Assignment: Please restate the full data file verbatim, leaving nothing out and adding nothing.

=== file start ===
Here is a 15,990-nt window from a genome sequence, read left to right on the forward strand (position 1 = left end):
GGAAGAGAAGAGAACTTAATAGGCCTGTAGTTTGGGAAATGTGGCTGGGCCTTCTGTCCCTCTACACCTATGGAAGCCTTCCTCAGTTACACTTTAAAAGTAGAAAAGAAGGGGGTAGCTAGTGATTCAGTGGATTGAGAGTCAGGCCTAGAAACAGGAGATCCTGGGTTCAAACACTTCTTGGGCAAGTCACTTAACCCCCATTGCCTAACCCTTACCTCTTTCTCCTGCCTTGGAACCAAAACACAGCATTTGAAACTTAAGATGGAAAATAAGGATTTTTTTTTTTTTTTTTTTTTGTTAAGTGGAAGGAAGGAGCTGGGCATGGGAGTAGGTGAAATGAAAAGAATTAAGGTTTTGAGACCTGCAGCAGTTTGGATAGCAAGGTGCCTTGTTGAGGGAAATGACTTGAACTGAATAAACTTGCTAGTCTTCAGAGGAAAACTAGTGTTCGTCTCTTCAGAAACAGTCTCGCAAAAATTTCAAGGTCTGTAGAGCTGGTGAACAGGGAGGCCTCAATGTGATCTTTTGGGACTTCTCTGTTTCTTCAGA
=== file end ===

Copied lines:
Here is a 15,990-nt window from a genome sequence, read left to right on the forward strand (position 1 = left end):
GGAAGAGAAGAGAACTTAATAGGCCTGTAGTTTGGGAAATGTGGCTGGGCCTTCTGTCCCTCTACACCTATGGAAGCCTTCCTCAGTTACACTTTAAAAGTAGAAAAGAAGGGGGTAGCTAGTGATTCAGTGGATTGAGAGTCAGGCCTAGAAACAGGAGATCCTGGGTTCAAACACTTCTTGGGCAAGTCACTTAACCCCCATTGCCTAACCCTTACCTCTTTCTCCTGCCTTGGAACCAAAACACAGCATTTGAAACTTAAGATGGAAAATAAGGATTTTTTTTTTTTTTTTTTTTTGTTAAGTGGAAGGAAGGAGCTGGGCATGGGAGTAGGTGAAATGAAAAGAATTAAGGTTTTGAGACCTGCAGCAGTTTGGATAGCAAGGTGCCTTGTTGAGGGAAATGACTTGAACTGAATAAACTTGCTAGTCTTCAGAGGAAAACTAGTGTTCGTCTCTTCAGAAACAGTCTCGCAAAAATTTCAAGGTCTGTAGAGCTGGTGAACAGGGAGGCCTCAATGTGATCTTTTGGGACTTCTCTGTTTCTTCAGA